Goal-setting

Successfully achieving goals can be very satisfying, and help to boost confidence levels. Make sure that the goals you set yourself are SMART (Specific, Measurable, Achievable, Relevant and Time-bound) so that you don’t set yourself up to fail. Relevant goals could include, for example, setting aside a morning to create three different types of CV to decide which sells your skills best, and then you have a template to adapt for each job you go for. Or perhaps deciding to research an employer you would like to work for and sending them a speculative CV and cover letter by the end of the week. This makes you feel more pro-active, more in control, and continually moving towards the ultimate goal of landing that dream job.

Control your “Internal Dialogue”

We all have that little voice in our heads, and it tends to sabotage rather than help. You know, the one that says “you’re useless, you’ll never get a job, no point in even trying” in response to being rejected for a job. The good news is that this is your voice, and therefore you can change it, or at least challenge it. If you find yourself thinking negative thoughts like this, challenge them. OK, so you didn’t get that job. Instead of catastrophising the situation, instead try to think “on this occasion they thought someone else met their criteria more closely than me, well – it’s their loss, what can I learn from this before putting it behind me and concentrating on the next job application?”. Make sure your inner voice talks to you in the same way you would talk to someone you care about.

Putting things in Context

Having a job title, and all that comes with it (income, self-esteem etc), is important, but it doesn’t define who you are as a person. As human beings in this society our job title is part of our identity, but only part. In every other respect we are still the same person as we were when we were last working. We have the same personality, relationships, friendships, skills, interests. If you are a parent, for example, being a good Mum or Dad is far more important than what your job title happens to be. Your children and family and friends won’t judge you on whether or not you happen to be in work at the moment, and neither should you. It’s important, but there are far more important things.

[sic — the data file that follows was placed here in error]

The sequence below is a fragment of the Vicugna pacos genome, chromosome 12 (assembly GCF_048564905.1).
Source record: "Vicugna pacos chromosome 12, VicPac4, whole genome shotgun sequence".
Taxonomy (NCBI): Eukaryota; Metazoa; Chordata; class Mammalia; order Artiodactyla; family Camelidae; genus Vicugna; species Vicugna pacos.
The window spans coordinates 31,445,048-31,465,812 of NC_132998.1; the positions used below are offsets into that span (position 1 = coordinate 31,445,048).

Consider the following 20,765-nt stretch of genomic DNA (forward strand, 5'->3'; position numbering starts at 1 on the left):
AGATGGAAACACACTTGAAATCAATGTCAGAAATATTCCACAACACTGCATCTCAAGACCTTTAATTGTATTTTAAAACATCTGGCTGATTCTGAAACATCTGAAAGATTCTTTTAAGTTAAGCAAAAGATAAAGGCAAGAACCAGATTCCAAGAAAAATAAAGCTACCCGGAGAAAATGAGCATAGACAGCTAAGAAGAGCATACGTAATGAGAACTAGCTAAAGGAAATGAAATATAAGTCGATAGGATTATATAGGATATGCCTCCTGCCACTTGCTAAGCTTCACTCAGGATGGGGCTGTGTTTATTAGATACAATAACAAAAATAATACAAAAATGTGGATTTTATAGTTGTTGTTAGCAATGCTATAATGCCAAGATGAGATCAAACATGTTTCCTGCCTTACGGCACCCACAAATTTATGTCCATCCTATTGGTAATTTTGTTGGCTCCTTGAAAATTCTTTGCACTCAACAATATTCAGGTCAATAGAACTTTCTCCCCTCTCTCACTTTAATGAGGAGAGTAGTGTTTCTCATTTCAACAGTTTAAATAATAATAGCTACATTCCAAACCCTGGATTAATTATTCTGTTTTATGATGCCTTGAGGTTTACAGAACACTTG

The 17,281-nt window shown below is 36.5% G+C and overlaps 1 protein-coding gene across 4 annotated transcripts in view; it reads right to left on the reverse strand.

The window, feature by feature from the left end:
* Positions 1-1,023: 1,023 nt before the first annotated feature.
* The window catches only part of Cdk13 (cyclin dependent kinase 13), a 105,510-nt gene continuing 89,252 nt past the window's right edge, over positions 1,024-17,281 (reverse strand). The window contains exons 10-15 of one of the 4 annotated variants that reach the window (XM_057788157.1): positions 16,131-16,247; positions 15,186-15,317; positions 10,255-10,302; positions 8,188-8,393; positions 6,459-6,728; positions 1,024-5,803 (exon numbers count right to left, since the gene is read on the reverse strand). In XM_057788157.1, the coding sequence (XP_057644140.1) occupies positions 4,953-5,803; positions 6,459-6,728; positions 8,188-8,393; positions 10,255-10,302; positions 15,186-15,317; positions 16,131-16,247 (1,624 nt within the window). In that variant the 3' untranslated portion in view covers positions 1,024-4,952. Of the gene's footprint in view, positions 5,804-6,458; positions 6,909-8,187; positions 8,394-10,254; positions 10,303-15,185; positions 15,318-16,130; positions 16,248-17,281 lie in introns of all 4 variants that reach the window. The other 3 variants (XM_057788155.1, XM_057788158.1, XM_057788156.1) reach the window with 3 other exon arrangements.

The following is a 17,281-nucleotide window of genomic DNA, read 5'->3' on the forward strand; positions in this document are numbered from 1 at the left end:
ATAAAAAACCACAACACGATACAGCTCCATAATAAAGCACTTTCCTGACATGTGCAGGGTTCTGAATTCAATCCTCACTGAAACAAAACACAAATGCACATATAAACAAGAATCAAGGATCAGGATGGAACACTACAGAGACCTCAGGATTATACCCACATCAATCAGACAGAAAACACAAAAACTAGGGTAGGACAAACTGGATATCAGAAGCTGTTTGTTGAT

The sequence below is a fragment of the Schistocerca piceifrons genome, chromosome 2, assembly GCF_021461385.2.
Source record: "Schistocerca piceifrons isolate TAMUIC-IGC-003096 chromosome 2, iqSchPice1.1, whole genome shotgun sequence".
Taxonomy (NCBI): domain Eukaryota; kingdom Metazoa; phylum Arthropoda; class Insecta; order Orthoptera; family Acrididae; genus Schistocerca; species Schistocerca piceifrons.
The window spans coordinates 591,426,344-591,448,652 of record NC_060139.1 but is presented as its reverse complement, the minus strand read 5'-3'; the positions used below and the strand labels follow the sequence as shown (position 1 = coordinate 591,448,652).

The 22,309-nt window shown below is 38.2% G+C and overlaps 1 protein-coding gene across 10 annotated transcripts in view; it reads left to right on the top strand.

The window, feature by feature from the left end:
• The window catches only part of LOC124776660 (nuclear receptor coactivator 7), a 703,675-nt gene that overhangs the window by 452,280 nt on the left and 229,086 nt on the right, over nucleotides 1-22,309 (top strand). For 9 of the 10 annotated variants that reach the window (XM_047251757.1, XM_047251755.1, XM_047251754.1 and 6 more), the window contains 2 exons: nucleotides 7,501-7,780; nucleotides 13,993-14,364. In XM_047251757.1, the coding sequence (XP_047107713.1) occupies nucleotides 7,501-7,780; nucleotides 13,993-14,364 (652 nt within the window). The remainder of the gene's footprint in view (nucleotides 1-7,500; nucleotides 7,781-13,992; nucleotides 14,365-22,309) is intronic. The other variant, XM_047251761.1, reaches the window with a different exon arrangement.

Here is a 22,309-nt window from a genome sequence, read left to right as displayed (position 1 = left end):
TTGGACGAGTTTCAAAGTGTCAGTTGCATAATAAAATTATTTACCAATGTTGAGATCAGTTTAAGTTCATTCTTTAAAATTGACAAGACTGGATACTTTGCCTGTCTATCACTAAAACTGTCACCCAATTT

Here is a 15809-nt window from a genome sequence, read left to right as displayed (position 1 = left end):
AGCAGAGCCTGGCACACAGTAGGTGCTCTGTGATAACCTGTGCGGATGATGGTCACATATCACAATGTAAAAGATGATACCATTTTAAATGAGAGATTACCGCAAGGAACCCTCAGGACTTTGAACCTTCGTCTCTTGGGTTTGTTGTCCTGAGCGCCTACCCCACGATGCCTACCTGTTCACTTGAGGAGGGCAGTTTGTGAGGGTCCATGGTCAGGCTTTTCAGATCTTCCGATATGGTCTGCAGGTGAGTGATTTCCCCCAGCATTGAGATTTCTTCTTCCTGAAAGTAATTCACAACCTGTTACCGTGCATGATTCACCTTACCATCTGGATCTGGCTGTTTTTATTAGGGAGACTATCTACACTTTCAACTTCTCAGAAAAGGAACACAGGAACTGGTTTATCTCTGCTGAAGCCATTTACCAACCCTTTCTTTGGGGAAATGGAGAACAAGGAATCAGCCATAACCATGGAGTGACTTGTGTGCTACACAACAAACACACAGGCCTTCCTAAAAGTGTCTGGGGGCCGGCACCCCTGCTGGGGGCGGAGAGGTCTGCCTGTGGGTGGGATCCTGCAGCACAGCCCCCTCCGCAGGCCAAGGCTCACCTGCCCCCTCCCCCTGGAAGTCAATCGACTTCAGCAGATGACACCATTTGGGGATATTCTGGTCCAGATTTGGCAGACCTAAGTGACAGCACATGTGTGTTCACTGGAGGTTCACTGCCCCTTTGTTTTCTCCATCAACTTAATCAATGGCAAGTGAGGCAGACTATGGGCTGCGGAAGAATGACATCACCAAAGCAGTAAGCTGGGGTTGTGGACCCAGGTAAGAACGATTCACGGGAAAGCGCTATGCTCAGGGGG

Fake it ‘til you Make it!

Whilst our mood can affect our behaviour, it can work the other way round too. If you behave as if you were full of confidence, you will start to feel more confident. For example, if you go into a job interview telling yourself you are no good, you failed the last four interviews you went for and will probably fail this one as well, you almost certainly will, as this will show in the way you behave. However, if you tell yourself that you have looked at the job description and know that you can do all of the tasks on there, you have all the skills they are looking for and you would be really great in this role, you will behave and look and sound much more confident – greatly improving your chances of success.

I hope these suggestions have been helpful and that you soon regain that all-important confidence you once had, helping future employers have confidence in you too.

To advertise jobs on Evenbreak click here

To find jobs on Evenbreak click here

And to find out more about best practice around disability in the workplace take a peek here

Using SEO Services to Reach Disabled Candidates

One of the toughest aspects of recruiting candidates with disabilities is knowing where to find them in the first place. With the business benefits associated with employing disabled people, this is not only a challenge, but a necessity.

Rather than advertise through online job sites, or search through cold email, LinkedIn, colleague recommendations or more, there is a straightforward solution which will both allow recruiters to save valuable time, and is also highly effective – using SEO services in order to specifically target candidates with disabilities.

What is SEO?

SEO – or, ‘Search Engine Optimisation’ – refers to information and content you find by typing in queries to a search engine, such as google. Everything you see on the first page is there due to careful research, and has been sprinkled with certain keywords (along other search-friendly terms and more), in order to make it the most relevant to the specific search which is being performed. It is notoriously difficult to know how to do this correctly, and is best left to the professionals if you’re looking to achieve positive results.

How Can SEO Services Help Me Recruit Candidates with Disabilities?

As mentioned above, knowing which keywords your ideal users – in this case, potential candidates with disabilities – will be using to make searches. Professional SEO services will help find your target audience, and then the types of queries they are typing into search engines, and any other related keywords or queries. Then, they will either optimise – rewrite or edit – your existing site content to include these keywords and other factors, or explain to you the types of content you should be writing in order to attract more of your target audience.